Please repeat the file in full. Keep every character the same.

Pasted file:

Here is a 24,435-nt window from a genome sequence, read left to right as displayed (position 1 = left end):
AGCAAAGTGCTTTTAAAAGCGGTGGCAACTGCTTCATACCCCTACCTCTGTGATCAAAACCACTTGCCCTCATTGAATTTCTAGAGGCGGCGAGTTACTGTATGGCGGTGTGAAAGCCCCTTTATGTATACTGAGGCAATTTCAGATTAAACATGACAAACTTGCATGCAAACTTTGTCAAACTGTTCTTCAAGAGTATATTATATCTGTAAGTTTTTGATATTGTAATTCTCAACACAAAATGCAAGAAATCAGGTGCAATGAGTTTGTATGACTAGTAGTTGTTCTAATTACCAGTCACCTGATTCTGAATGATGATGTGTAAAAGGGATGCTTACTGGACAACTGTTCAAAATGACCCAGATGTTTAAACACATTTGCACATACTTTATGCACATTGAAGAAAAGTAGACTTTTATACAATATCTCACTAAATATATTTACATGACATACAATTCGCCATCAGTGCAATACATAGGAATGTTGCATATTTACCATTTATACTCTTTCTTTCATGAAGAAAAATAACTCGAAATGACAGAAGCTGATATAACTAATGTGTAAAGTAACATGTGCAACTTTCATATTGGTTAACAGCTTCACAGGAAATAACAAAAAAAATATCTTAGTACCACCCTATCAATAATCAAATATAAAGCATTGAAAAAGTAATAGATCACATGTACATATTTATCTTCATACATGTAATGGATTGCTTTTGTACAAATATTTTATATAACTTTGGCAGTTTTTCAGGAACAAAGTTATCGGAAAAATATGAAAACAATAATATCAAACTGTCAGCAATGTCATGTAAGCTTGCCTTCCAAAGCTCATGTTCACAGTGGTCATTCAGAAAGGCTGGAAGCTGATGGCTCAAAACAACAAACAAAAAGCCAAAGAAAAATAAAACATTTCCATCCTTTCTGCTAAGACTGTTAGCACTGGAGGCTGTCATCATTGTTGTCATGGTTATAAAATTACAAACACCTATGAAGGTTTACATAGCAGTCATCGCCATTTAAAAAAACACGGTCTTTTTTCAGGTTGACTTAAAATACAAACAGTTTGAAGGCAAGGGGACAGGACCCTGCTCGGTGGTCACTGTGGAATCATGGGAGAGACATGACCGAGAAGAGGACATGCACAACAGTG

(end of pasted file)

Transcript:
Here is a 24,435-nt window from a genome sequence, read left to right as displayed (position 1 = left end):
AGCAAAGTGCTTTTAAAAGCGGTGGCAACTGCTTCATACCCCTACCTCTGTGATCAAAACCACTTGCCCTCATTGAATTTCTAGAGGCGGCGAGTTACTGTATGGCGGTGTGAAAGCCCCTTTATGTATACTGAGGCAATTTCAGATTAAACATGACAAACTTGCATGCAAACTTTGTCAAACTGTTCTTCAAGAGTATATTATATCTGTAAGTTTTTGATATTGTAATTCTCAACACAAAATGCAAGAAATCAGGTGCAATGAGTTTGTATGACTAGTAGTTGTTCTAATTACCAGTCACCTGATTCTGAATGATGATGTGTAAAAGGGATGCTTACTGGACAACTGTTCAAAATGACCCAGATGTTTAAACACATTTGCACATACTTTATGCACATTGAAGAAAAGTAGACTTTTATACAATATCTCACTAAATATATTTACATGACATACAATTCGCCATCAGTGCAATACATAGGAATGTTGCATATTTACCATTTATACTCTTTCTTTCATGAAGAAAAATAACTCGAAATGACAGAAGCTGATATAACTAATGTGTAAAGTAACATGTGCAACTTTCATATTGGTTAACAGCTTCACAGGAAATAACAAAAAAAATATCTTAGTACCACCCTATCAATAATCAAATATAAAGCATTGAAAAAGTAATAGATCACATGTACATATTTATCTTCATACATGTAATGGATTGCTTTTGTACAAATATTTTATATAACTTTGGCAGTTTTTCAGGAACAAAGTTATCGGAAAAATATGAAAACAATAATATCAAACTGTCAGCAATGTCATGTAAGCTTGCCTTCCAAAGCTCATGTTCACAGTGGTCATTCAGAAAGGCTGGAAGCTGATGGCTCAAAACAACAAACAAAAAGCCAAAGAAAAATAAAACATTTCCATCCTTTCTGCTAAGACTGTTAGCACTGGAGGCTGTCATCATTGTTGTCATGGTTATAAAATTACAAACACCTATGAAGGTTTACATAGCAGTCATCGCCATTTAAAAAAACACGGTCTTTTTTCAGGTTGACTTAAAATACAAACAGTTTGAAGGCAAGGGGACAGGACCCTGCTCGGTGGTCACTGTGGAATCATGGGAGAGACATGACCGAGAAGAGGACATGCACAACAGTG